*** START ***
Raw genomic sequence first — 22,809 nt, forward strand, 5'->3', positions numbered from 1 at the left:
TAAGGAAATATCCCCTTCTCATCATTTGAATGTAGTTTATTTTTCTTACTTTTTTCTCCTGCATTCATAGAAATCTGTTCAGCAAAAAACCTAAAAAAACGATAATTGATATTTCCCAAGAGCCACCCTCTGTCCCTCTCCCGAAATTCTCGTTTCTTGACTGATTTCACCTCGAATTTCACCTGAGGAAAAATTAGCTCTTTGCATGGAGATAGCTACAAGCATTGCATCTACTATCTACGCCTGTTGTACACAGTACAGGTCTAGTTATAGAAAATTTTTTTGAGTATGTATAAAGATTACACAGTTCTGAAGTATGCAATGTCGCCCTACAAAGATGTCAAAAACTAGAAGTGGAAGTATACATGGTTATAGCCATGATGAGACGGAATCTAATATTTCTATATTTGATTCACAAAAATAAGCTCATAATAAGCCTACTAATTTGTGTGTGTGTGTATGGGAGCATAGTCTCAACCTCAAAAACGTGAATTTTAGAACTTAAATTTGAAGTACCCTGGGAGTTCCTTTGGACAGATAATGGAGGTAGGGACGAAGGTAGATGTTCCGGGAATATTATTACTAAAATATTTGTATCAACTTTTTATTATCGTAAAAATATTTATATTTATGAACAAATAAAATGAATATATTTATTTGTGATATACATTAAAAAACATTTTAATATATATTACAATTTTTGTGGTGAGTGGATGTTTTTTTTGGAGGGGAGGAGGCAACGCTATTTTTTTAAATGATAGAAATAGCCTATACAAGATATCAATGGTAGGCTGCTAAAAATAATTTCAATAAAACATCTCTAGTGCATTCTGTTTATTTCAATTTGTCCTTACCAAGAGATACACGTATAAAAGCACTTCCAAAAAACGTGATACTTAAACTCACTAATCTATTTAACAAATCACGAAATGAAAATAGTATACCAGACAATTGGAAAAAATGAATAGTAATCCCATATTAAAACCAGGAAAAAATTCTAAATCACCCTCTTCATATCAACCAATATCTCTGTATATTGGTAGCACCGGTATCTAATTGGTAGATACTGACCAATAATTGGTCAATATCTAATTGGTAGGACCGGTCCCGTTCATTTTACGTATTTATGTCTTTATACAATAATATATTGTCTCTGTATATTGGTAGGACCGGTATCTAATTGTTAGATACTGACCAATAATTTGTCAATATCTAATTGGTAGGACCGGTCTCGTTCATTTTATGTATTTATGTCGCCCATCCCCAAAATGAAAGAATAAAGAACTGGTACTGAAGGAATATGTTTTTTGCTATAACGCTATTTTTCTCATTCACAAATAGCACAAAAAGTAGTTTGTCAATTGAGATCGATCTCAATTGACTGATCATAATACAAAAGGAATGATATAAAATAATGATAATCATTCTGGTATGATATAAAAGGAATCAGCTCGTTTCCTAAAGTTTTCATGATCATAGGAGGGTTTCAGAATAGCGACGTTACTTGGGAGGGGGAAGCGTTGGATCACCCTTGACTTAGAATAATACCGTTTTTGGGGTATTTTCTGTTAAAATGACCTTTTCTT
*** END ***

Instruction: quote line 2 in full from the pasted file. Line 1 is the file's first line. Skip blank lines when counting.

TAAGGAAATATCCCCTTCTCATCATTTGAATGTAGTTTATTTTTCTTACTTTTTTCTCCTGCATTCATAGAAATCTGTTCAGCAAAAAACCTAAAAAAACGATAATTGATATTTCCCAAGAGCCACCCTCTGTCCCTCTCCCGAAATTCTCGTTTCTTGACTGATTTCACCTCGAATTTCACCTGAGGAAAAATTAGCTCTTTGCATGGAGATAGCTACAAGCATTGCATCTACTATCTACGCCTGTTGTACACAGTACAGGTCTAGTTATAGAAAATTTTTTTGAGTATGTATAAAGATTACACAGTTCTGAAGTATGCAATGTCGCCCTACAAAGATGTCAAAAACTAGAAGTGGAAGTATACATGGTTATAGCCATGATGAGACGGAATCTAATATTTCTATATTTGATTCACAAAAATAAGCTCATAATAAGCCTACTAATTTGTGTGTGTGTGTATGGGAGCATAGTCTCAACCTCAAAAACGTGAATTTTAGAACTTAAATTTGAAGTACCCTGGGAGTTCCTTTGGACAGATAATGGAGGTAGGGACGAAGGTAGATGTTCCGGGAATATTATTACTAAAATATTTGTATCAACTTTTTATTATCGTAAAAATATTTATATTTATGAACAAATAAAATGAATATATTTATTTGTGATATACATTAAAAAACATTTTAATATATATTACAATTTTTGTGGTGAGTGGATGTTTTTTTTGGAGGGGAGGAGGCAACGCTATTTTTTTAAATGATAGAAATAGCCTATACAAGATATCAATGGTAGGCTGCTAAAAATAATTTCAATAAAACATCTCTAGTGCATTCTGTTTATTTCAATTTGTCCTTACCAAGAGATACACGTATAAAAGCACTTCCAAAAAACGTGATACTTAAACTCACTAATCTATTTAACAAATCACGAAATGAAAATAGTATACCAGACAATTGGAAAAAATGAATAGTAATCCCATATTAAAACCAGGAAAAAATTCTAAATCACCCTCTTCATATCAACCAATATCTCTGTATATTGGTAGCACCGGTATCTAATTGGTAGATACTGACCAATAATTGGTCAATATCTAATTGGTAGGACCGGTCCCGTTCATTTTACGTATTTATGTCTTTATACAATAATATATTGTCTCTGTATATTGGTAGGACCGGTATCTAATTGTTAGATACTGACCAATAATTTGTCAATATCTAATTGGTAGGACCGGTCTCGTTCATTTTATGTATTTATGTCGCCCATCCCCAAAATGAAAGAATAAAGAACTGGTACTGAAGGAATATGTTTTTTGCTATAACGCTATTTTTCTCATTCACAAATAGCACAAAAAGTAGTTTGTCAATTGAGATCGATCTCAATTGACTGATCATAATACAAAAGGAATGATATAAAATAATGATAATCATTCTGGTATGATATAAAAGGAATCAGCTCGTTTCCTAAAGTTTTCATGATCATAGGAGGGTTTCAGAATAGCGACGTTACTTGGGAGGGGGAAGCGTTGGATCACCCTTGACTTAGAATAATACCGTTTTTGGGGTATTTTCTGTTAAAATGACCTTTTCTT